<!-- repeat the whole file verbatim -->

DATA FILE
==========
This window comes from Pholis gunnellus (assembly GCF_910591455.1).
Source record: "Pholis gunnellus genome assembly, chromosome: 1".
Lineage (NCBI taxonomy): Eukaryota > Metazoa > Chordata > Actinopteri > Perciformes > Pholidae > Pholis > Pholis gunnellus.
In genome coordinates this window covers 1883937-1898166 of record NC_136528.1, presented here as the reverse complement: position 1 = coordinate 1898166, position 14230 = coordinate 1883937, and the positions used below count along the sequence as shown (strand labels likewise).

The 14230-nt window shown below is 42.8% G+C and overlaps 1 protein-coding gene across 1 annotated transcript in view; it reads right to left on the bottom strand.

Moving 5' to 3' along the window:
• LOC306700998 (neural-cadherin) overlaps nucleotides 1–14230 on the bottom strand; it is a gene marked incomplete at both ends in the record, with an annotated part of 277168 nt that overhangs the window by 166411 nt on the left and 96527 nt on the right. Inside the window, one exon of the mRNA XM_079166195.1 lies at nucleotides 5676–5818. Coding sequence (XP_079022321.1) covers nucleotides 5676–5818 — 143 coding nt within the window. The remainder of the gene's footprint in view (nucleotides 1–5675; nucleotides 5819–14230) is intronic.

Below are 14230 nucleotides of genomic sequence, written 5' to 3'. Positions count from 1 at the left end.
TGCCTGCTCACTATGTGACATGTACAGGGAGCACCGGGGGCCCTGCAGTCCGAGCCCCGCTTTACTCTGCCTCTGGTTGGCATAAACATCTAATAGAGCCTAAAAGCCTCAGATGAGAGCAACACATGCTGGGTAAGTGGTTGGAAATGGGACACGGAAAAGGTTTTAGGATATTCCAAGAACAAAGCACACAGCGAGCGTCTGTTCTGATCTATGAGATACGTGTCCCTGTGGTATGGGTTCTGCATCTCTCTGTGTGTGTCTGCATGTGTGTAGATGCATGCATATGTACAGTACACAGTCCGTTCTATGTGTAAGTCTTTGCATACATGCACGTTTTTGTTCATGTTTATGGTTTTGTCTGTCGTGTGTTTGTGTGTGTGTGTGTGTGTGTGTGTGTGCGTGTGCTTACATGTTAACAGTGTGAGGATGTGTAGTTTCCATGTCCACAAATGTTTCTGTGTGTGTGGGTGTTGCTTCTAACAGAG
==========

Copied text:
This window comes from Pholis gunnellus (assembly GCF_910591455.1).
Source record: "Pholis gunnellus genome assembly, chromosome: 1".
Lineage (NCBI taxonomy): Eukaryota > Metazoa > Chordata > Actinopteri > Perciformes > Pholidae > Pholis > Pholis gunnellus.
In genome coordinates this window covers 1883937-1898166 of record NC_136528.1, presented here as the reverse complement: position 1 = coordinate 1898166, position 14230 = coordinate 1883937, and the positions used below count along the sequence as shown (strand labels likewise).

The 14230-nt window shown below is 42.8% G+C and overlaps 1 protein-coding gene across 1 annotated transcript in view; it reads right to left on the bottom strand.

Moving 5' to 3' along the window:
• LOC306700998 (neural-cadherin) overlaps nucleotides 1–14230 on the bottom strand; it is a gene marked incomplete at both ends in the record, with an annotated part of 277168 nt that overhangs the window by 166411 nt on the left and 96527 nt on the right. Inside the window, one exon of the mRNA XM_079166195.1 lies at nucleotides 5676–5818. Coding sequence (XP_079022321.1) covers nucleotides 5676–5818 — 143 coding nt within the window. The remainder of the gene's footprint in view (nucleotides 1–5675; nucleotides 5819–14230) is intronic.

Below are 14230 nucleotides of genomic sequence, written 5' to 3'. Positions count from 1 at the left end.
TGCCTGCTCACTATGTGACATGTACAGGGAGCACCGGGGGCCCTGCAGTCCGAGCCCCGCTTTACTCTGCCTCTGGTTGGCATAAACATCTAATAGAGCCTAAAAGCCTCAGATGAGAGCAACACATGCTGGGTAAGTGGTTGGAAATGGGACACGGAAAAGGTTTTAGGATATTCCAAGAACAAAGCACACAGCGAGCGTCTGTTCTGATCTATGAGATACGTGTCCCTGTGGTATGGGTTCTGCATCTCTCTGTGTGTGTCTGCATGTGTGTAGATGCATGCATATGTACAGTACACAGTCCGTTCTATGTGTAAGTCTTTGCATACATGCACGTTTTTGTTCATGTTTATGGTTTTGTCTGTCGTGTGTTTGTGTGTGTGTGTGTGTGTGTGTGTGTGCGTGTGCTTACATGTTAACAGTGTGAGGATGTGTAGTTTCCATGTCCACAAATGTTTCTGTGTGTGTGGGTGTTGCTTCTAACAGAG